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The Moving Crew

Ninety Minutes of Exercise? Seriously? Me?

Tuesday, January 18, 2005; Page HE03

It's enough to make one pine for the days when government alarms were limited to polychromatic terror warnings. In its latest dietary and exercise guidelines, the Agriculture Department last week urged adults seeking to "manage body weight and prevent unhealthy weight gain" to get about 60 minutes of moderate to vigorous activity most days of the week. To keep weight off, get 90 minutes. Already at a healthy weight? At least 30 minutes for you.

The fitnessocrats we spoke to said they've been urging this much activity for years, and hope the feds' added voice will get the message across. And they say it's achievable, especially if you break the exercise into chunks.

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"The analogy I use is, if you put one dollar in the piggy bank or four quarters, it's the same amount," said Barry Franklin, a cardiac rehabilitation and exercise specialist and spokesman for the American College of Sports Medicine.

And you don't need to sign up for a pre-dawn boot camp or even schlep into the gym (although either of those would work just fine).

"Most people have at least 30 to 45 minutes of free time around noon," Franklin said. "If they walk for 20 or 30 of those minutes, that's half of their daily exercise." A postprandial evening walk would do the trick, too, though that may cut into valuable TV time (or, to be fair, time for kids, homework, second jobs, volunteering, night school, hobbies, socializing, etc.).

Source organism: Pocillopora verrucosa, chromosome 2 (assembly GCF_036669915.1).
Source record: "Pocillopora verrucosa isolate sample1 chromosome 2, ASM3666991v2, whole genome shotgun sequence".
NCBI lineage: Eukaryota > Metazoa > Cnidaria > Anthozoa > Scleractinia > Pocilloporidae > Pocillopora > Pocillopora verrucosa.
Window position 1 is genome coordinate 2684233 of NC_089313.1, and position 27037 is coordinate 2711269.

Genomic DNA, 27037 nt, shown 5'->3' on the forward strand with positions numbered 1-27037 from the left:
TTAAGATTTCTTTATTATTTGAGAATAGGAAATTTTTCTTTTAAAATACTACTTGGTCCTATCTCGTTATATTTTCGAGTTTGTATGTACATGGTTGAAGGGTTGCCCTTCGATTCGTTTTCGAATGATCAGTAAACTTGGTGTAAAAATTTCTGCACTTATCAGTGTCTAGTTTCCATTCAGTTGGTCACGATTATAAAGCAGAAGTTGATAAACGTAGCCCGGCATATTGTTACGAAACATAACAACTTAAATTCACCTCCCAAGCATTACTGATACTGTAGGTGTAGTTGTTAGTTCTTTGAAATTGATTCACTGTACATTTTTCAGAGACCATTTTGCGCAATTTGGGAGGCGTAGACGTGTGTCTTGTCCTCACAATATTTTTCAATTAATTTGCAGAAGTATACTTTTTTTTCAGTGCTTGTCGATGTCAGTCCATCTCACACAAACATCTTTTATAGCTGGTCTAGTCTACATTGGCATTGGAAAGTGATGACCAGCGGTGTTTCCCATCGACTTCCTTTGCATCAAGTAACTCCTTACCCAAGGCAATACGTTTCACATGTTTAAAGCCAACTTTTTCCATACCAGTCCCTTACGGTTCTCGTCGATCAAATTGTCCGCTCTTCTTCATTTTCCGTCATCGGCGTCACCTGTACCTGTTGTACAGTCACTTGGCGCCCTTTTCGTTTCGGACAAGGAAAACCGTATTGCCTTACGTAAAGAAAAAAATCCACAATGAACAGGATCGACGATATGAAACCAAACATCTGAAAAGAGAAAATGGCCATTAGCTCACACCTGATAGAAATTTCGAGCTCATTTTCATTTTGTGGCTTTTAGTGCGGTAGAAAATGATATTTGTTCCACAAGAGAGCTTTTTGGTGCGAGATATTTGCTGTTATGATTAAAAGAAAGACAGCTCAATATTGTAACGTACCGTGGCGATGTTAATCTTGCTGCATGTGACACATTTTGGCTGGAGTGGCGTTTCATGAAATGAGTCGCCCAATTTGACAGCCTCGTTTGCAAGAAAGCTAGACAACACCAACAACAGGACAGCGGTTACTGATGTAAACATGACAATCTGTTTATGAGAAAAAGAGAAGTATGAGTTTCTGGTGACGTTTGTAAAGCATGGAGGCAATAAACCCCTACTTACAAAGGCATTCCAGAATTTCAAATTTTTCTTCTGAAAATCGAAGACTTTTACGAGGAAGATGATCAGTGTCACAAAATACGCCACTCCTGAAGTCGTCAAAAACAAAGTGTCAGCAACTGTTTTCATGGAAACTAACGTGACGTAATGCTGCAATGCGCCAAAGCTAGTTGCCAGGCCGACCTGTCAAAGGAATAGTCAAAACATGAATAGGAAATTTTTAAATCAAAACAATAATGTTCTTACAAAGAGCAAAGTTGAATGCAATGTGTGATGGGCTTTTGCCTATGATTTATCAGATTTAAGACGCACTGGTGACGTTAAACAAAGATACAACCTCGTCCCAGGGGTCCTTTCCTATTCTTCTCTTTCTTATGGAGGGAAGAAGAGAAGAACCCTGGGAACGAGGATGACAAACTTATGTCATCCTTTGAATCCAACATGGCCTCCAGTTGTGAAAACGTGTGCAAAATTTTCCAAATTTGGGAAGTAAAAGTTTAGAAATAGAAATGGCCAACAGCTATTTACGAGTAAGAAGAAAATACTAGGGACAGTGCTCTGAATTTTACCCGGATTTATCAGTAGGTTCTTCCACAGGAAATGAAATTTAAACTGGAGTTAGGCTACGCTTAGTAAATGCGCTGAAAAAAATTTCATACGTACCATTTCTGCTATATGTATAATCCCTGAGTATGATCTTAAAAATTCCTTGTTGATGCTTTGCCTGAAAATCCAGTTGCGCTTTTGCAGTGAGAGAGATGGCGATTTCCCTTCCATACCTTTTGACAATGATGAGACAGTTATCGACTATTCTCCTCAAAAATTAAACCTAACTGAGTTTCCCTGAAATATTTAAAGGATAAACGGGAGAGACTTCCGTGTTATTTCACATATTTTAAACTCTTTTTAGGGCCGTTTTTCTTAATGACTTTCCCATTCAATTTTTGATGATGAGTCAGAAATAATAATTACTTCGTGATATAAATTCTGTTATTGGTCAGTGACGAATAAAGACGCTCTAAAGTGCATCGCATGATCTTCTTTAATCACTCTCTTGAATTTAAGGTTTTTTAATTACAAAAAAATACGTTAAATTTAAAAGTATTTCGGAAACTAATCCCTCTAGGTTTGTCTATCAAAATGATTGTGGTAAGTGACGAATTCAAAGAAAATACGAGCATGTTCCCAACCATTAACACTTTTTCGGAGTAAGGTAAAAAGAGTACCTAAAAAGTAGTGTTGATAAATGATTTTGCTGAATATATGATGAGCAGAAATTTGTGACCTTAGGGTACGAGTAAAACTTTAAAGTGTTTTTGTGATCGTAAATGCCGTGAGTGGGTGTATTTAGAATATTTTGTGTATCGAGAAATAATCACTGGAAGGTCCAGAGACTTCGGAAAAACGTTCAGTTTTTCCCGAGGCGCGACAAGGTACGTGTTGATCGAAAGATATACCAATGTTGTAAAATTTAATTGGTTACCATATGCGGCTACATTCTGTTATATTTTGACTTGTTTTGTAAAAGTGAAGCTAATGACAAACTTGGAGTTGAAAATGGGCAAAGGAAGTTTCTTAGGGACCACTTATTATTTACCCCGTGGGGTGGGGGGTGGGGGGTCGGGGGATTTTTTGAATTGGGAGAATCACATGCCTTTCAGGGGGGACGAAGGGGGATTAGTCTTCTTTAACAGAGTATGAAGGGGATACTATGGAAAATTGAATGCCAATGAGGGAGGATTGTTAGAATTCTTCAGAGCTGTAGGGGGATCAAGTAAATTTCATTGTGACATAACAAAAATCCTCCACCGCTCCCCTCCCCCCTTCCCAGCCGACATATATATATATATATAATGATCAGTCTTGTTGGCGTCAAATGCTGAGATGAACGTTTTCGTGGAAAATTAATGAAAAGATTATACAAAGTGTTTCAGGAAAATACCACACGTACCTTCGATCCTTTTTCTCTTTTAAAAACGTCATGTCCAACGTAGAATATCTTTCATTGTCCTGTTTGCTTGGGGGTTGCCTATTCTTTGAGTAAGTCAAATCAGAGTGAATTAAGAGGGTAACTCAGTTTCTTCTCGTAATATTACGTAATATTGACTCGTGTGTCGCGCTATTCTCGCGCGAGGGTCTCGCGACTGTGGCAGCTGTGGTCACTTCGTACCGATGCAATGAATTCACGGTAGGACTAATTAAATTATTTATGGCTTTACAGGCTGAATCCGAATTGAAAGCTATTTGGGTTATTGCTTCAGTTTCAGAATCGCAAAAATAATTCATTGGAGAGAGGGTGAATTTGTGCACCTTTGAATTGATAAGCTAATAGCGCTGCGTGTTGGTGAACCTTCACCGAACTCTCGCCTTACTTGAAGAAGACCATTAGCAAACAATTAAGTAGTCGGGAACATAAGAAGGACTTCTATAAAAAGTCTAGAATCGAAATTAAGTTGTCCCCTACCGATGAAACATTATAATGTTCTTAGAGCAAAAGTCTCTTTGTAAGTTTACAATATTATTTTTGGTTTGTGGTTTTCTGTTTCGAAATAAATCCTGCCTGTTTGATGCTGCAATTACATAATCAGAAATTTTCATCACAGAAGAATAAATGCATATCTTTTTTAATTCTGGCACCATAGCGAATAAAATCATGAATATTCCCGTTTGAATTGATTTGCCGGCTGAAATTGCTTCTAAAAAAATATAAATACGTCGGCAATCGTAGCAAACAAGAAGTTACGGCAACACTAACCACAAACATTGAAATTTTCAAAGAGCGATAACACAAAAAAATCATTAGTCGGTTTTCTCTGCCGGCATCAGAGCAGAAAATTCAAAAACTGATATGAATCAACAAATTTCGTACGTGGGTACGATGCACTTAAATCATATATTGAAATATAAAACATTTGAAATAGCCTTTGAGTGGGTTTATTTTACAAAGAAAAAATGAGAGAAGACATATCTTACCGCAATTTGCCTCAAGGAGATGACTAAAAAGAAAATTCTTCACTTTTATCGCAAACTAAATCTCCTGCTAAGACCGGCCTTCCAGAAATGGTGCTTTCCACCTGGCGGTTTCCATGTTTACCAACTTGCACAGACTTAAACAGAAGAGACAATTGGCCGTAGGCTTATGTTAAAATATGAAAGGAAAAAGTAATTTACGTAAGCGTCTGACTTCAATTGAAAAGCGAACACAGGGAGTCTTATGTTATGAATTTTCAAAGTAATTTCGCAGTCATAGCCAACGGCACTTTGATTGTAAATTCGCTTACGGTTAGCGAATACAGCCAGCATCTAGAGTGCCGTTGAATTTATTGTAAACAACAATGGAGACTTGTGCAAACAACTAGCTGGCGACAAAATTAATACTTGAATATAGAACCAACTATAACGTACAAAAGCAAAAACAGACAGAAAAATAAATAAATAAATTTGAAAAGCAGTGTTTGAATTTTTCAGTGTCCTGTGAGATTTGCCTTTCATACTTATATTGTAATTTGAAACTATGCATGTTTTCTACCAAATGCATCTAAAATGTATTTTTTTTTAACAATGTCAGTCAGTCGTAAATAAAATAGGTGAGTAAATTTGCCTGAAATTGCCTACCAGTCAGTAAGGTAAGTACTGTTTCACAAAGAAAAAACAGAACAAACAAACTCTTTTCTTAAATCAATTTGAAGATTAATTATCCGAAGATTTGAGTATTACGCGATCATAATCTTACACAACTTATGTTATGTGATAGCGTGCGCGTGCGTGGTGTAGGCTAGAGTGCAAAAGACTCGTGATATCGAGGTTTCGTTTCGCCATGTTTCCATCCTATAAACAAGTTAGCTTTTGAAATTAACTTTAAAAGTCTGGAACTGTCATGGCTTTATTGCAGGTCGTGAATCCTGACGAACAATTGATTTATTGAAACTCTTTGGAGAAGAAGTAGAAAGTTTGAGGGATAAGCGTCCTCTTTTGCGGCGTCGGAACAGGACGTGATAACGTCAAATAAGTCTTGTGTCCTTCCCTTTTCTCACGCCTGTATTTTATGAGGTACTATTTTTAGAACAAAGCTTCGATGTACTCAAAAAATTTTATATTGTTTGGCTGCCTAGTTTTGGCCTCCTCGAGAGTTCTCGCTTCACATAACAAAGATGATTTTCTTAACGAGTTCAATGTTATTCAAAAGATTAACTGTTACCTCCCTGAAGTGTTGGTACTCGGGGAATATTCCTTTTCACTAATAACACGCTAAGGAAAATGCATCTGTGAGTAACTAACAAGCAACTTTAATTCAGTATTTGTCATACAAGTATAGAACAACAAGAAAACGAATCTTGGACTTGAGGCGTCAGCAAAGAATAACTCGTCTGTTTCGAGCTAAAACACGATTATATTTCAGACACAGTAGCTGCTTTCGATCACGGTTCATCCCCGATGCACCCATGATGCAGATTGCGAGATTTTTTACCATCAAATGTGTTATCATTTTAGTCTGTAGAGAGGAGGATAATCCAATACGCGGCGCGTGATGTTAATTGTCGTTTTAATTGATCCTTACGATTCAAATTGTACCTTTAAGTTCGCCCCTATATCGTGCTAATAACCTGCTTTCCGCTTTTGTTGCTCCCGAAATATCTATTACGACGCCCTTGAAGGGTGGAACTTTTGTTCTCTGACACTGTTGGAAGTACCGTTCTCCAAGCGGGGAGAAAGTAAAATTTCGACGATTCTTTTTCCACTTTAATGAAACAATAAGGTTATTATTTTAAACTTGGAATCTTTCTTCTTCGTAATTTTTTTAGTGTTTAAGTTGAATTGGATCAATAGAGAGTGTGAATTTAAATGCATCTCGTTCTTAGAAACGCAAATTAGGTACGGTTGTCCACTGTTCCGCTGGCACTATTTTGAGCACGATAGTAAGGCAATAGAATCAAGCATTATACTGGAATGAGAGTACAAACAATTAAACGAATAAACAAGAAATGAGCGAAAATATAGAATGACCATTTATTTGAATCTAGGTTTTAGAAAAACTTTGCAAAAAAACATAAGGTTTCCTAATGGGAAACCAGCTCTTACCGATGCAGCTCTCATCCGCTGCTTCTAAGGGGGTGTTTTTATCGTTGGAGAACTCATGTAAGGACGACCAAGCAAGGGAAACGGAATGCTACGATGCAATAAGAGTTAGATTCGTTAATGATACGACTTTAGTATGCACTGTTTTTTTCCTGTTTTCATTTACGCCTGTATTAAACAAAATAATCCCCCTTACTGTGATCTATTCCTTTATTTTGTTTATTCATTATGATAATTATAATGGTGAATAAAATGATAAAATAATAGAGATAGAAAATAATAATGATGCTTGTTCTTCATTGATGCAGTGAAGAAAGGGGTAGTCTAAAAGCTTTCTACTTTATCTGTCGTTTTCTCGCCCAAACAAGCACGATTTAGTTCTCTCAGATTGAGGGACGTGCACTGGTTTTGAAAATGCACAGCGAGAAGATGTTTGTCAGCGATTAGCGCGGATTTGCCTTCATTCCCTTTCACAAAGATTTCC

Franklin also encourages people to wear a pedometer. Most adults take 2,000 to 3,000 steps per day; many experts recommend 10,000. Accomplish that, and you've probably hit the minimum activity level right there.

The government noted that devoting two workouts per week to strength training is key to good health. Aside from the clanky gear at the gym, at home you can use dumbbells, resistance bands or body weight exercises like push-ups, calf raises, etc.

Carla Sottovia, assistant fitness director at the Cooper Fitness Center in Dallas, advises those seeking weight loss to use a different measure: Burn about 300 calories per day via exercise.

"You need to burn about 3,500 calories to lose a pound of fat," Sottovia explained. "To lose weight and stay healthy, people should shoot for a 500 calorie-per-day deficit. You can get about half of that from diet and the rest from exercise."

She called the half-hour per-day exercise recommendation a "minimal" amount that would, at most, "help you break even. You need to be close to an hour if you want to emphasize weight loss."

So how will you work 30 to 90 minutes of activity into your day? We want your success stories, smart ideas, sneaky schemes, creative math, angry denunciations of the bureaucrats who visited this upon us, etc. Send e-mails to move@washpost.com; we'll discuss them in a future column. Meanwhile, watch for next week's special fitness issue -- and join our Moving Crew online chat at washingtonpost.com on Thursday, Jan. 27 at 11 a.m.

-- John Briley


© 2005 The Washington Post Company


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